This entry was posted in analyzing one's writing, life, writing. Bookmark the permalink.

12 Responses to On “Deserving”

  1. Yarnspnr says:

    The term “deserving” is intertwined with many strongly held beliefs and therefor the definition will be colored by said beliefs and the answers will be as varied as the beliefs themselves.

    As I read your piece here, I was thinking, “But she’s looking only to the present life for for the answer of who’s deserving and who is not.” On top of that I thought about the obvious consequences of of one’s choices and the choices of others. Sometimes good, sometimes not so good, sometimes tragic. If we own our choices, do we not deserve the consequences of them? And could those consequences not stretch past the grave into future lives, both one’s own and those of others? Certainly the choices made by a man such as Hitler have touched generation after generation of people. Now do those people deserve that? If one believes the Bible, the consequences of reaping what one sews reach ahead ten generations. But the Bible also states that “time and chance befall us all.” That means stuff happens to us not out of any form of “deserving” but simply because we were in the right or wrong place at the time of occurrence.

    You’ve touched on a highly controversial subject that can’t be fleshed out in a comment box. 🙂

    • sputnitsa says:

      🙂 I’d love to read more on your own blog, should you decide to flesh it out. Does it come up in your own work?

      Regarding the afterlife, I decided not to mention it originally because I was discussing getting what one deserves in one’s lifetime. As you mention, there are many ways of viewing “deserving” and likewise, “the afterlife.”

      I focus entirely on life today in this moment. Acting in hopes for a future, yeah–can’t deny it–but not relying on it. And really, trying to live in the now, not stress about the unknown, etc. Because the present is the only thing I have. 🙂 Beyond the now, there is no certainty at all. To me. 🙂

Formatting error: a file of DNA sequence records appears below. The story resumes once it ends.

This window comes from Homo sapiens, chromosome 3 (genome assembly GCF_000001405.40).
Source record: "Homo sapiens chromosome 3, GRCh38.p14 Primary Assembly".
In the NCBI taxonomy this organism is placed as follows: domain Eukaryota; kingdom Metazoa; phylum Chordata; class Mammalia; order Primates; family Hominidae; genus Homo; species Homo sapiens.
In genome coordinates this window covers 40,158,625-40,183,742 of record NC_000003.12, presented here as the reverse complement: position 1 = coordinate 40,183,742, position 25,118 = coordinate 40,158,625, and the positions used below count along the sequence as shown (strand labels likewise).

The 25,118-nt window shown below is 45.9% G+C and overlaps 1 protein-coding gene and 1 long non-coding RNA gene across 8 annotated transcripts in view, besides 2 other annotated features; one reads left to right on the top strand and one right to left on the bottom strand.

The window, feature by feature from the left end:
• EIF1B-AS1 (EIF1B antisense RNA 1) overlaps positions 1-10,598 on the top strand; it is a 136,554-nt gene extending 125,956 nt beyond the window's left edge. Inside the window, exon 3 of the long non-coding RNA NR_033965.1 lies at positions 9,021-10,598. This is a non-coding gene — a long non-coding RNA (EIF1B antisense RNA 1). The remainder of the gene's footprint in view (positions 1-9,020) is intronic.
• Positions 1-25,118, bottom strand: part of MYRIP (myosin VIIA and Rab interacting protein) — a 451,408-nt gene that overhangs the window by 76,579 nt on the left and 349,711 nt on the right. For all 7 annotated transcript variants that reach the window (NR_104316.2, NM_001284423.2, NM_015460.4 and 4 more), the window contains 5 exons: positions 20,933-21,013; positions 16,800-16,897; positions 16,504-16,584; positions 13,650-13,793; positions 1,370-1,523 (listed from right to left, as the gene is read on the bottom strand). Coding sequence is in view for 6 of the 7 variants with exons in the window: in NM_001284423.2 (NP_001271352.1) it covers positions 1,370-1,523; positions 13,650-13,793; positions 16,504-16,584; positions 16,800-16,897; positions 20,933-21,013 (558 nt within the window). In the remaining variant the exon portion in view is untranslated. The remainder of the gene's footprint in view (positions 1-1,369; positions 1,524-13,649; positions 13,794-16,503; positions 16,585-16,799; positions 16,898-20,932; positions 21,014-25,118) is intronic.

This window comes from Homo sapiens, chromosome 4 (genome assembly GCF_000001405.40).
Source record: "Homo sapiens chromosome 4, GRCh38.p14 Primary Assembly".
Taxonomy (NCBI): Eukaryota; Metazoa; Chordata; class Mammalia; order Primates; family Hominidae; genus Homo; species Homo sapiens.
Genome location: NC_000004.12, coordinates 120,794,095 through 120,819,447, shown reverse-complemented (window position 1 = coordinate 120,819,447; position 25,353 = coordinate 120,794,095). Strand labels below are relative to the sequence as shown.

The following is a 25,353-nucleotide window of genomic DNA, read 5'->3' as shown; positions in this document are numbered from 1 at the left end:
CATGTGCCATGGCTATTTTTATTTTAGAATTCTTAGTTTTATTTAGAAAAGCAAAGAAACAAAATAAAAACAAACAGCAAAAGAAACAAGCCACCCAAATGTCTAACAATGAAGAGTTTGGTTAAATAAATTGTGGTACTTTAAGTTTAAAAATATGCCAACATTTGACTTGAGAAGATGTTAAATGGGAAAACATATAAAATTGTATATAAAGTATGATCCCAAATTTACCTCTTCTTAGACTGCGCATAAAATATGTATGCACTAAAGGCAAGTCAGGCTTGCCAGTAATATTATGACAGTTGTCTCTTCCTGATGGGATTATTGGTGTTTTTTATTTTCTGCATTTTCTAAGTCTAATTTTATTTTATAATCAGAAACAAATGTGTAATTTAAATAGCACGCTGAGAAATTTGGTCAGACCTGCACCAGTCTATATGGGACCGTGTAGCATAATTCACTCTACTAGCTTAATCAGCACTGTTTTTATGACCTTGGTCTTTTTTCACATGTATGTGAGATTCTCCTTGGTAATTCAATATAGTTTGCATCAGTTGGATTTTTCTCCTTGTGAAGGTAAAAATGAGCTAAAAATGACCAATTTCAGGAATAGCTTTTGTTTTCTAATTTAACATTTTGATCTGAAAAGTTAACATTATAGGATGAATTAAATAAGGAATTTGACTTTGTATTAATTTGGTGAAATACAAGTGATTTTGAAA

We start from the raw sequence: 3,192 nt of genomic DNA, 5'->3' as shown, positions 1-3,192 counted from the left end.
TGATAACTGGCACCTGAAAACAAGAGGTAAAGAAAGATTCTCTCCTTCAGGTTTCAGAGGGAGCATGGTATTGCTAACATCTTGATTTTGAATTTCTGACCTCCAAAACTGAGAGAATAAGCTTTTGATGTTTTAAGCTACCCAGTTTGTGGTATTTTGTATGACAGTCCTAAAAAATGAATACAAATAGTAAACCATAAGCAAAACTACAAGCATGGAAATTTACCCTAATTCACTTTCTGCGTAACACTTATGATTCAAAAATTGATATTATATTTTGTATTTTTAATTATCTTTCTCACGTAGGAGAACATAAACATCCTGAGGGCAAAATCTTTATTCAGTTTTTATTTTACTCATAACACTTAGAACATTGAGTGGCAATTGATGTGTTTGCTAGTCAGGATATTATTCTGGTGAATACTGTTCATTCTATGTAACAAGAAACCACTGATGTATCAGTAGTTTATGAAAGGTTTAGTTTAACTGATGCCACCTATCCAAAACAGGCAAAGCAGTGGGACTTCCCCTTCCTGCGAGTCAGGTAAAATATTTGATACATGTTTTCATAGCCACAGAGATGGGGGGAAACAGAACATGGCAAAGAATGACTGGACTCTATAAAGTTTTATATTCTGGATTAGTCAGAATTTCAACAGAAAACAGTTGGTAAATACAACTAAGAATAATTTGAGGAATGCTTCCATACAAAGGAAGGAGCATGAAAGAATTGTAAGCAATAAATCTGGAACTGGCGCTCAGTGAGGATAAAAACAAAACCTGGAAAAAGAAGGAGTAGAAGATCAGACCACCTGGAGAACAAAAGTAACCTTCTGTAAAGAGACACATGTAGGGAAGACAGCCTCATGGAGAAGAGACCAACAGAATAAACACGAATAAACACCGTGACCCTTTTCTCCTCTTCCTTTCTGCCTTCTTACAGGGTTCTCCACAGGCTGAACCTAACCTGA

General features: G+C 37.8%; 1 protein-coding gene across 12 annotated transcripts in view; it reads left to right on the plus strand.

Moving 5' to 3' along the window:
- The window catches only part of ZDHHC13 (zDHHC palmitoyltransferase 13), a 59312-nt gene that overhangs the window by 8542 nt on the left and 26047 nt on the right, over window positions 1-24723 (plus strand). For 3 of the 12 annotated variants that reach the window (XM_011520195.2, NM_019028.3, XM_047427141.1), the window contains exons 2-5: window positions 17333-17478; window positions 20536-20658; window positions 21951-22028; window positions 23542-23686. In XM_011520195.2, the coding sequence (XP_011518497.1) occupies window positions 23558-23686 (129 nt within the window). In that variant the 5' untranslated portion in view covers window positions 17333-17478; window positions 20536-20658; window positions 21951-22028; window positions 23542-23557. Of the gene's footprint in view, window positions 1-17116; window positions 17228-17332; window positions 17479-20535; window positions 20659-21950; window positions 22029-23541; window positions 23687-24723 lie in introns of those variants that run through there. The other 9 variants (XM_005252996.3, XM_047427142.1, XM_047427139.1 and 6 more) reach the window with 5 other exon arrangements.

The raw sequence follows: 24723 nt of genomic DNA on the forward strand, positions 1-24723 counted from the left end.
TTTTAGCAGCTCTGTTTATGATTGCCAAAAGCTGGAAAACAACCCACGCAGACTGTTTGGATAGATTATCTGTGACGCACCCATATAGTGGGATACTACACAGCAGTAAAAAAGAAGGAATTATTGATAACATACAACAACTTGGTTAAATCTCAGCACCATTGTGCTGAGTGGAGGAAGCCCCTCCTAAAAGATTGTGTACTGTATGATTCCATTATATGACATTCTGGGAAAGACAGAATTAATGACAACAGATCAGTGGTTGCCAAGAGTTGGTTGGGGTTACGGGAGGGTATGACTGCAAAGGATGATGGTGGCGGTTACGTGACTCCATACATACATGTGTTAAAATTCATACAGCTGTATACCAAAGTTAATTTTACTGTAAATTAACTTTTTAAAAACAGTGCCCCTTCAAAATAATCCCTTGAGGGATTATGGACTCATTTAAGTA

Regarding the Bible, even then the notion of “believing the Bible” has different interpretations, so I don’t reckon it’s necessarily a direct link to believing that “what we sow, we reap for ten generations.” That said, if one considers it purely in terms of causation, then yes, actions can manifest ripples for a long time, and one should think before one acts. And maybe that’s the main point behind that line.

      That said, I’m all with the “time and chance befall us all.” Where is that from? That to me–the truth of that–is why I reckon all we can do is love the moment/s we’re given. Despite circumstances as well as when things go well… 🙂

      Interesting topics you bring up. What do you reckon?

      • Yarnspnr says:

        On the ‘time and chance’ quote. It’s from Ecclesiastes 9:11 which states: “I have seen something else under the sun: The race is not to the swift or the battle to the strong, nor does food come to the wise or wealth to the brilliant or favor to the learned; but time and chance happen to them all.” This from the NIV. There are other versions that put in somewhat differently, but the meaning doesn’t change. I’m no Bible scholar, nor am i any kind of religious nut. I know my way around the book as well as I know my way around many faiths and cults. But if you’re interested in what man is supposed to do here on earth (you’d be an odd Christian because they’re more interested in life in Heaven than here on Earth) read Ecclesiastes. It’s a short book but it contains some truly interesting subject matter like don’t be overly righteous and when you pray, make it short and not too often. I won’t tell you where these things are located but they’re easily found.

        Now regarding the first part of your comment, I was more focused on the “beforelife” rather than the “afterlife.” But that’s a concept that blows people’s minds. They either want to know what royalty they were or the chuck the whole idea as being to ‘Eastern’.

        As for my using some Bible principles in ‘Myth’ yes I do. The idea of the unique family system of the Vigroth cords comes from another passage in Ecclesiastes which states: Two are better than one, because they have a good return for their work; If one falls down, his friend can help him up. But pity the man who falls and has no one to help him up! Also, if two lie down together, they will keep warm. But how can one keep warm alone? Though one may be overpowered, two can defend themselves. A cord of three strands is not quickly broken.”

        Don’t mind me. I’ve learned a lot of wacky information over the years. It spills out in my novels! 🙂

        • sputnitsa says:

          Hm, sounds like I should put Ecclesiastes on my reading list.